My husband wanted steak for Father’ Day dinner and he loves teriyaki, so I set out to find a natural teriyaki marinade. I found a few recipes, all of which called for soy sauce. I made a few modifications to a few recipes and came up with a pretty good marinade.
The first ingredient is coconut aminos, which is a healthy alternative to Soy and Tamari sauce. No table salt or preservatives are added. The most notable nutritional benefit of coconut aminos is the amino acid content compared to soy sauces — commonly described as the building blocks of protein. Soy sauce contains sodium benzoate, which is is a preservative that promotes cancer and kills healthy cells. Soy sauces also contains soybeans and 91 percent of soy crops are genetically modified, which makes soy sauce a likely source of GMOs.
Any foods that list soy in any form as an ingredient should be avoided — soy is NOT a health food. Soy protein, soy isolate, and soy oil are present in about 60 percent of the foods on the market and have been shown to impair fertility and affect estrogen in women, lower sex drive, and trigger puberty early in children. Soy can also add to the imbalance between omega-6 and omega-3 fatty acids. The only soy products fit for human consumption are fermented and organic and you will never find this type of soy in any processed foods.
I used maple syrup and honey instead of sugar to sweeten the marinade. Maple syrup is an excellent source of manganese and a good source of zinc. The trace mineral manganese is an essential for energy production and antioxidant defenses. Zinc and manganese are also important allies in the immune system.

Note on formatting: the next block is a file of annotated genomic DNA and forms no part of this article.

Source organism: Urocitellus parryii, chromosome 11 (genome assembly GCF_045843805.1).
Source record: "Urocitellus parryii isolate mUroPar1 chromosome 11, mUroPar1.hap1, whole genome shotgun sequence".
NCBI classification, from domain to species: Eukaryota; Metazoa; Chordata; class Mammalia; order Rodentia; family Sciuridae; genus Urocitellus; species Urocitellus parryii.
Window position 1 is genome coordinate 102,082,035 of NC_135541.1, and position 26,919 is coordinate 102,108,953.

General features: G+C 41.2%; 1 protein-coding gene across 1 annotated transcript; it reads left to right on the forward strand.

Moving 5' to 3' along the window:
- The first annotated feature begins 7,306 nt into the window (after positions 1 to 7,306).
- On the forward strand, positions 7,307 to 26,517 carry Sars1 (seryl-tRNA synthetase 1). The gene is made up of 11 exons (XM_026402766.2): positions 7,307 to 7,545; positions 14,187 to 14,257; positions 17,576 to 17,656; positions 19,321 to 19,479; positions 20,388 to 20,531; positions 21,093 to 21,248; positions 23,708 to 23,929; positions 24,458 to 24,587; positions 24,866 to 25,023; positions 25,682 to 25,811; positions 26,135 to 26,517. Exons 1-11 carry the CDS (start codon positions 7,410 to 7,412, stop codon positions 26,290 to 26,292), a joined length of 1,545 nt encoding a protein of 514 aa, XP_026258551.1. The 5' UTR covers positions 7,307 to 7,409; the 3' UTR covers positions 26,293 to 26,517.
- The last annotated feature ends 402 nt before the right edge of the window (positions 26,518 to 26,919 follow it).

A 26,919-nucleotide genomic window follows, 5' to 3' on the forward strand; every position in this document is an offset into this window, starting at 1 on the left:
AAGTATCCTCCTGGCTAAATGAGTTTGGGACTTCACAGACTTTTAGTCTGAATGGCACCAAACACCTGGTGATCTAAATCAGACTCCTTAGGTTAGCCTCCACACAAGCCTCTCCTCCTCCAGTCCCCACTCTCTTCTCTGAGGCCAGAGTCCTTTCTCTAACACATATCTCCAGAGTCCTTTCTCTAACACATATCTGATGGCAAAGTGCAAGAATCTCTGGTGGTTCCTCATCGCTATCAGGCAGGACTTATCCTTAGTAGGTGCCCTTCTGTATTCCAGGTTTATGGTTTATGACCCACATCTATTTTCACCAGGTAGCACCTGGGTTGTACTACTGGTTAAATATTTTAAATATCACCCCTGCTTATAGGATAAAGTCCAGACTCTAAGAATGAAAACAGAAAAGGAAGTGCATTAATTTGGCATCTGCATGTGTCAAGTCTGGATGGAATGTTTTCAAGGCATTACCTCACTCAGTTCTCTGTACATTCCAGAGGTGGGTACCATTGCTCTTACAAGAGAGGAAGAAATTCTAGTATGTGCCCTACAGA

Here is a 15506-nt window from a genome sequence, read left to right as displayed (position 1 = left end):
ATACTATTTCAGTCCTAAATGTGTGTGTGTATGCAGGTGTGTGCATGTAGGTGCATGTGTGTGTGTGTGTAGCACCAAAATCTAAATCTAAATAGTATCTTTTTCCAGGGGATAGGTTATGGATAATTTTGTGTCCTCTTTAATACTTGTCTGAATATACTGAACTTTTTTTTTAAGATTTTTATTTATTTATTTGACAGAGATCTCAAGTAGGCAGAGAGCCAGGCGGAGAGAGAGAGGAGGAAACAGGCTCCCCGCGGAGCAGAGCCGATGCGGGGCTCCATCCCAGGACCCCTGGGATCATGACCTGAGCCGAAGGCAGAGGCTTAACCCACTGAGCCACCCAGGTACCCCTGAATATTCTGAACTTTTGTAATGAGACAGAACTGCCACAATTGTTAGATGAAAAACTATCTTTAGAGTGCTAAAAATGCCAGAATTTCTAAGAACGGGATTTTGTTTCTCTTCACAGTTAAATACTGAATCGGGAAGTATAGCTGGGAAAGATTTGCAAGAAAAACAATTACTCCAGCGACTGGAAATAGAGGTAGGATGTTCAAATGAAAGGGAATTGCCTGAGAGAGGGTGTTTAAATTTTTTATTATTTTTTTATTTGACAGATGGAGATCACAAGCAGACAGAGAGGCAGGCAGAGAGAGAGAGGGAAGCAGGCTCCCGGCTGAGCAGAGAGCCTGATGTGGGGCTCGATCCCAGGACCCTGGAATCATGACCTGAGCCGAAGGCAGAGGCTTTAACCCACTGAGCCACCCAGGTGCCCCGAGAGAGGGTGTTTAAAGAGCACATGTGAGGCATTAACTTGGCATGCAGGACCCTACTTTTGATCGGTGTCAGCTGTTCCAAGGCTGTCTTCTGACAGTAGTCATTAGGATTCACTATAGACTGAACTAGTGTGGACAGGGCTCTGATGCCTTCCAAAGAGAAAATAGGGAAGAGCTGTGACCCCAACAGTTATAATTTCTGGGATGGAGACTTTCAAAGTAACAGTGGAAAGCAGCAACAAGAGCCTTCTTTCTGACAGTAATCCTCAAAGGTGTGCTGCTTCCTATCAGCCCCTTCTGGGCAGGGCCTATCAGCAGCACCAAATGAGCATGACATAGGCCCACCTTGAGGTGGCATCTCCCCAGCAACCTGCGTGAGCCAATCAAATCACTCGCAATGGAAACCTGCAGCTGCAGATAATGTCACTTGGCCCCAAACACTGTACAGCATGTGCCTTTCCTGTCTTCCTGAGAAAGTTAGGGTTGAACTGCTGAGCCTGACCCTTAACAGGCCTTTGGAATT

When purchasing your honey, raw unprocessed honey is a good choice. 75% of all honey sold in stores contains no honey at all. A comprehensive investigation conducted by Food Safety News (FSN) has found that the vast majority of so-called honey products sold at grocery stores do not contain any pollen, which means they are not real honey. “Raw honey is thought to have many medicinal properties,” says Kathy Egan, dietitian at College of the Holy Cross in Worcester, Mass. ”Stomach ailments, anemia and allergies are just a few of the conditions that may be improved by consumption of unprocessed honey.”
We used ribeye steaks, but this marinade can be used for any cut of steak. We really enjoyed it and I hope you do too!
Teriyaki Ribeye Steak
2 (6 ounce) lean beef ribeye steaks
2 tablespoons coconut aminos
2 tablespoons water
1 tablespoon maple syrup
1 1/2 teaspoons honey
1 1/2 teaspoons Worcestershire sauce
1 1/4 teaspoons distilled white vinegar
1 teaspoon olive oil
1/4 teaspoon onion powder
1/4 teaspoon garlic powder
1/8 teaspoon ground ginger
Himalayan pink salt & pepper
1. Sprinkle steaks with salt and pepper on both sides.
2. Whisk together the coconut aminos, water, maple syrup, honey, Worcestershire sauce, vinegar, olive oil, onion powder, garlic powder, and ground ginger in a large bowl.
3. Pierce steaks several times with a fork.
4. Marinate steaks in soy sauce mixture for at least 2 hours.
5. Grill the steaks 15 minutes per side for medium.
6. Alternatively, cook the steaks in a hot skillet over medium heat for 7 minutes per side for medium.
7. An instant-read thermometer inserted into the center should read 140 degrees F (60 degrees C).
~ “When you know better, you do better.” – Maya Angelou